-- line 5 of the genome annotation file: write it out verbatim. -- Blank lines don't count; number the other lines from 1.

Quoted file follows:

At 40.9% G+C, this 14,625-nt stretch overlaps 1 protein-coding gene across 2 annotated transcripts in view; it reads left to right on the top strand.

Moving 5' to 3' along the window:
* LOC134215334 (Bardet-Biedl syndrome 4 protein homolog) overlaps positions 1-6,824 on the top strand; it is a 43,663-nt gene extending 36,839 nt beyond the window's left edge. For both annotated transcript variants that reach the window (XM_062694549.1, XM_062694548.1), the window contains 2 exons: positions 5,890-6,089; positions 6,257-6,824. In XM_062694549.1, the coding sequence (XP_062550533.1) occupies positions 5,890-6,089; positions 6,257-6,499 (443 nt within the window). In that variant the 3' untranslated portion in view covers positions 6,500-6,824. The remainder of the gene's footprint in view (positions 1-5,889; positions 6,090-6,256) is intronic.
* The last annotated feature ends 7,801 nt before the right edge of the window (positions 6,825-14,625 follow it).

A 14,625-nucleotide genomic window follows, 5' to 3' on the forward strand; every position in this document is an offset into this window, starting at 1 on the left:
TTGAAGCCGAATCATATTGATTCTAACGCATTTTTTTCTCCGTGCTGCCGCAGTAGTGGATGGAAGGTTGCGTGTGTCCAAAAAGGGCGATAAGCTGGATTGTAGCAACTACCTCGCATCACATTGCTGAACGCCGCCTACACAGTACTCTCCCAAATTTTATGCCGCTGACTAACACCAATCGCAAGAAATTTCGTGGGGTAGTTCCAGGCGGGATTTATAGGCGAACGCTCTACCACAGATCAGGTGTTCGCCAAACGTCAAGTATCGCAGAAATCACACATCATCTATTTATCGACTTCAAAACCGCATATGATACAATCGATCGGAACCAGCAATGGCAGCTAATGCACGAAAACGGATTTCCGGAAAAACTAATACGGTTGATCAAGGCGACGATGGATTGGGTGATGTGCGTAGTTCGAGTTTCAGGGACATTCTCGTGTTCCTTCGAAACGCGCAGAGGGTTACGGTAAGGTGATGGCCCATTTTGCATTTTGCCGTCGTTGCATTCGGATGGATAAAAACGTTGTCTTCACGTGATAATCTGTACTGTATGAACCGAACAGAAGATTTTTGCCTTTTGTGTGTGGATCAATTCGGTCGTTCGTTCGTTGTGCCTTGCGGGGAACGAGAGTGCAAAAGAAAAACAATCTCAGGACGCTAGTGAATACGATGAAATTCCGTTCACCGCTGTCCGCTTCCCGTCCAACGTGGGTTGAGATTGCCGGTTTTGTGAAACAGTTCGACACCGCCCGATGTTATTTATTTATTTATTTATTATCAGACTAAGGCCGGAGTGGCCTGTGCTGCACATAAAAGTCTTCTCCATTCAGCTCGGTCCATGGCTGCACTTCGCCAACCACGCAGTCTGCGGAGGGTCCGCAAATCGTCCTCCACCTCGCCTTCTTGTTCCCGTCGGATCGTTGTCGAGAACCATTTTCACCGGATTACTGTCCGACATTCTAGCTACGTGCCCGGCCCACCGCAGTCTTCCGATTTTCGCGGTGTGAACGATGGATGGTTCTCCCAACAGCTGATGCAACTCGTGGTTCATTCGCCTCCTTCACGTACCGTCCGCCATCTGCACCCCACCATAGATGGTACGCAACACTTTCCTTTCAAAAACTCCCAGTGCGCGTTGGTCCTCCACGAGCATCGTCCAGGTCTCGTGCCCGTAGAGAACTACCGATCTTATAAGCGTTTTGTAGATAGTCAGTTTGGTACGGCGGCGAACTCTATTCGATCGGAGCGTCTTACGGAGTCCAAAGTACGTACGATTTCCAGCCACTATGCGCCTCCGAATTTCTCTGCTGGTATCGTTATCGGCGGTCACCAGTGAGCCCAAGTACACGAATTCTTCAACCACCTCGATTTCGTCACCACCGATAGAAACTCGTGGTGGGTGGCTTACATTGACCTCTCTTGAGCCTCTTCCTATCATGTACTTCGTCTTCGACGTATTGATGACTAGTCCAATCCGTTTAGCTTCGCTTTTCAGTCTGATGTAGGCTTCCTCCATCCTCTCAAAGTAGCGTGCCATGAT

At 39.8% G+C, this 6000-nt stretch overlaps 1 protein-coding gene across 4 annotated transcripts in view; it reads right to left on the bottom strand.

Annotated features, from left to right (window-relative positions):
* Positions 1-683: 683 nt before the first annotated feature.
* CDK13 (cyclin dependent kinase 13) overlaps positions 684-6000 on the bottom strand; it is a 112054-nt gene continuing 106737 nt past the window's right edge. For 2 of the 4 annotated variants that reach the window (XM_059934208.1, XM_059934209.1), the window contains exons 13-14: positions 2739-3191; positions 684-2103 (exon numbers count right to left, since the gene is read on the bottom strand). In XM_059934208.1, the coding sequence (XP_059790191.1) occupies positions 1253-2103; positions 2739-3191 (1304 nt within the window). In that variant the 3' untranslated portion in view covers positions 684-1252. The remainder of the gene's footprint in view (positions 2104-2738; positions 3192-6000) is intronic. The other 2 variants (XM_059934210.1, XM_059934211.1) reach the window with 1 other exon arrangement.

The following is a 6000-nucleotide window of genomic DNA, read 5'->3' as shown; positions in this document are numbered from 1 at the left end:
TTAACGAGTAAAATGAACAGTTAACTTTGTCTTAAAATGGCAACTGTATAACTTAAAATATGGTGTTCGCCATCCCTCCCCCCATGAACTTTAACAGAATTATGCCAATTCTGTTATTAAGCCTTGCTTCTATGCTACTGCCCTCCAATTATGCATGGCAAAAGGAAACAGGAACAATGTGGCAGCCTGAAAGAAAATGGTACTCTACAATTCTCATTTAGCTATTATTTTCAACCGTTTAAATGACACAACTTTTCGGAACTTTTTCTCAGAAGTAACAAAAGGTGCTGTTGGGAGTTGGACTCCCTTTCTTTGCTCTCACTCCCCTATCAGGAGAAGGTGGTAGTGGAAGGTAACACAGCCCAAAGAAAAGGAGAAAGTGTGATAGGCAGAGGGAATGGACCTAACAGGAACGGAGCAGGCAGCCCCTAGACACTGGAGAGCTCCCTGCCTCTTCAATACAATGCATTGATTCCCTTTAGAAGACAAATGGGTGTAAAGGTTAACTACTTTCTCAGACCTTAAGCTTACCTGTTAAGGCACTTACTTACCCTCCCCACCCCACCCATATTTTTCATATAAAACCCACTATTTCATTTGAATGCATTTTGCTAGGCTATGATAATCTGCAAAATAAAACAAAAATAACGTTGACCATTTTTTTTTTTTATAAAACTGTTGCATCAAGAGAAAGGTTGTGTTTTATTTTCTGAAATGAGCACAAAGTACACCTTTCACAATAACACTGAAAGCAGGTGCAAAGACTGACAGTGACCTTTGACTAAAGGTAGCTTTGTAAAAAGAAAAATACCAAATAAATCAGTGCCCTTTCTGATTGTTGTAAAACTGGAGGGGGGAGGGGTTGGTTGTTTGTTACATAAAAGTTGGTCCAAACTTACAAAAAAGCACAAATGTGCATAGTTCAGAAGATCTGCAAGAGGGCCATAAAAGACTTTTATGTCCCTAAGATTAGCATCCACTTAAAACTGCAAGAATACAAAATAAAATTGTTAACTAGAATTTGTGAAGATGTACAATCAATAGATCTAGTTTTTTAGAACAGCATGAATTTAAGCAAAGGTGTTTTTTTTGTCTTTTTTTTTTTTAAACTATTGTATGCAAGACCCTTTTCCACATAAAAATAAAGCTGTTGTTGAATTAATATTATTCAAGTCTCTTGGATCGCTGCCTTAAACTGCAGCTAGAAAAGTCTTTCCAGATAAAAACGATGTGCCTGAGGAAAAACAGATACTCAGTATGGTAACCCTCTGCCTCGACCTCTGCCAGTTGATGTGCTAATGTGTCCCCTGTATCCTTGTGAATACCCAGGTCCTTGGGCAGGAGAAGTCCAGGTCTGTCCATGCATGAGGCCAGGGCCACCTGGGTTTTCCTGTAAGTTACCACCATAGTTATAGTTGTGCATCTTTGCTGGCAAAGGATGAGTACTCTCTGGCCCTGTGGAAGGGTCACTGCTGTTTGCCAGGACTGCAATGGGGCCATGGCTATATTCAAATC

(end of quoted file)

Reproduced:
A 14,625-nucleotide genomic window follows, 5' to 3' on the forward strand; every position in this document is an offset into this window, starting at 1 on the left: